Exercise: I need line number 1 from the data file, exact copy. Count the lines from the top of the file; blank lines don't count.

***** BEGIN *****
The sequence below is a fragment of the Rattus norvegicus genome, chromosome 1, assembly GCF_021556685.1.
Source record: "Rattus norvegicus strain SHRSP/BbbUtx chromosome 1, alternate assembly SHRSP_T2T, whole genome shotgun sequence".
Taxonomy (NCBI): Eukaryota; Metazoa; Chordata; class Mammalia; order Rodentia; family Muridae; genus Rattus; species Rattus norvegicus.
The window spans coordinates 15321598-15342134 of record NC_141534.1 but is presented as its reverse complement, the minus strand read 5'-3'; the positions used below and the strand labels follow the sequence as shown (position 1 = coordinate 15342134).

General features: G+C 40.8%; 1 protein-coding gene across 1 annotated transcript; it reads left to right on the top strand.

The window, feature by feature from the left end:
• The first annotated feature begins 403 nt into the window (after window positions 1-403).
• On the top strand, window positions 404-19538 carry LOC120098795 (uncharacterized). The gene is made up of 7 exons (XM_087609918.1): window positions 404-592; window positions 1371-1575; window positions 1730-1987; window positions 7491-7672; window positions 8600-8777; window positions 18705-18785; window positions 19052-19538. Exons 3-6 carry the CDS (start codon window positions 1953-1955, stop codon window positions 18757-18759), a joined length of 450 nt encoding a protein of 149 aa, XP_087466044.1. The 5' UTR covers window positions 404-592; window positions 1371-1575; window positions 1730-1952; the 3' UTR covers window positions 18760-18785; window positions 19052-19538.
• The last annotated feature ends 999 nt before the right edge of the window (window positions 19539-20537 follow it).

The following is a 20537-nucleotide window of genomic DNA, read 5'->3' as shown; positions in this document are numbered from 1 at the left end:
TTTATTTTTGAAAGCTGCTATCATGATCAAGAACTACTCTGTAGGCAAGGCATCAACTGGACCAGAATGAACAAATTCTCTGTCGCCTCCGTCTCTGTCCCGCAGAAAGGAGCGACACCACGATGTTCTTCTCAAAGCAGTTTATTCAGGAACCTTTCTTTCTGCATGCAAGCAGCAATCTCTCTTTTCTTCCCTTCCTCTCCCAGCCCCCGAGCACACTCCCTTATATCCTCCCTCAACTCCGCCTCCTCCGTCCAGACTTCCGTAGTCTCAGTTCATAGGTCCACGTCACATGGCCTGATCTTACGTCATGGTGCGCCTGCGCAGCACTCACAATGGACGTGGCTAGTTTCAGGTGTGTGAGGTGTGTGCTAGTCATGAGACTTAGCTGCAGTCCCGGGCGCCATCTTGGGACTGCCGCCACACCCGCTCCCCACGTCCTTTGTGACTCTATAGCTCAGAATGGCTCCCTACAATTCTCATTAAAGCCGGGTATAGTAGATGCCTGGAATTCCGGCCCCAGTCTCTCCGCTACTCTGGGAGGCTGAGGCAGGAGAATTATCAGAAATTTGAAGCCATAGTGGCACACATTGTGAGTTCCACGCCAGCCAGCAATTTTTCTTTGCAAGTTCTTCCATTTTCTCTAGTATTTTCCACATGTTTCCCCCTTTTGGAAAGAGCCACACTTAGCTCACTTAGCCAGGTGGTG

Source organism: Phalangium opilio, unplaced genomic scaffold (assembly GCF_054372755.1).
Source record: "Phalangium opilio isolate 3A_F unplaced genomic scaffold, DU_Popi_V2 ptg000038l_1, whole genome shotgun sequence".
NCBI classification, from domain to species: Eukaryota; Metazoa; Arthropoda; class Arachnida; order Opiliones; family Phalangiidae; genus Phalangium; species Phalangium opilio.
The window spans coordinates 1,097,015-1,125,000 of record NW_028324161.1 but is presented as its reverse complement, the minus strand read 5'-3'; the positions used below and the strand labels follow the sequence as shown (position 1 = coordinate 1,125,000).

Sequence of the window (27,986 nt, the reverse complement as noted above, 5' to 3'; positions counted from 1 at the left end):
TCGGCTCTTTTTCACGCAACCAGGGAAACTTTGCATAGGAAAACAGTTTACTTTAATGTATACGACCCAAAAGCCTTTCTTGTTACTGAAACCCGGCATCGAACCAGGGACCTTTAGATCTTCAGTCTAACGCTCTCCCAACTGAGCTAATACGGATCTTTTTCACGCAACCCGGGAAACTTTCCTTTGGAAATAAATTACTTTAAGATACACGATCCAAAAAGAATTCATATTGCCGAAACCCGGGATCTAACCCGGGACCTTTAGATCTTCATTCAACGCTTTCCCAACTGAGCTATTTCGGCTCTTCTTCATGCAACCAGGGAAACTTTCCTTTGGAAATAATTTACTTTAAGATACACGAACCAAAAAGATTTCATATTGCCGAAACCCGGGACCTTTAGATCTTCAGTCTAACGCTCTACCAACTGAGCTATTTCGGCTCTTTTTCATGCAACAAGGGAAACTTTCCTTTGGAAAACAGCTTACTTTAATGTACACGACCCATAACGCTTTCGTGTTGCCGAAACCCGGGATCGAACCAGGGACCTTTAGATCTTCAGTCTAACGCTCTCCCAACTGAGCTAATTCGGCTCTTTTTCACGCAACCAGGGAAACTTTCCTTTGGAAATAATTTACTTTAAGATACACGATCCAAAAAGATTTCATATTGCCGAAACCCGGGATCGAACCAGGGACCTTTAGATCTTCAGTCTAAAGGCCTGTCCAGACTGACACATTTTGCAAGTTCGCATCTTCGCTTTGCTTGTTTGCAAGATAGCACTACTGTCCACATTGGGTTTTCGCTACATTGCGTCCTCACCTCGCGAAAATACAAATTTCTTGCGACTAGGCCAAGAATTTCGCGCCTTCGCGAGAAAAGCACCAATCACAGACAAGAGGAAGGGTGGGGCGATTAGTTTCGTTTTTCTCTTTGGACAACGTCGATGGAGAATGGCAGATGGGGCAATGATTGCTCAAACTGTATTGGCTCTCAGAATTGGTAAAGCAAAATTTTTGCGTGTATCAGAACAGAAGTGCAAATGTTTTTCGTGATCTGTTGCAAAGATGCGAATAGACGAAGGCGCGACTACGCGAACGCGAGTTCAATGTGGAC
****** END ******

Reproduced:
The sequence below is a fragment of the Rattus norvegicus genome, chromosome 1, assembly GCF_021556685.1.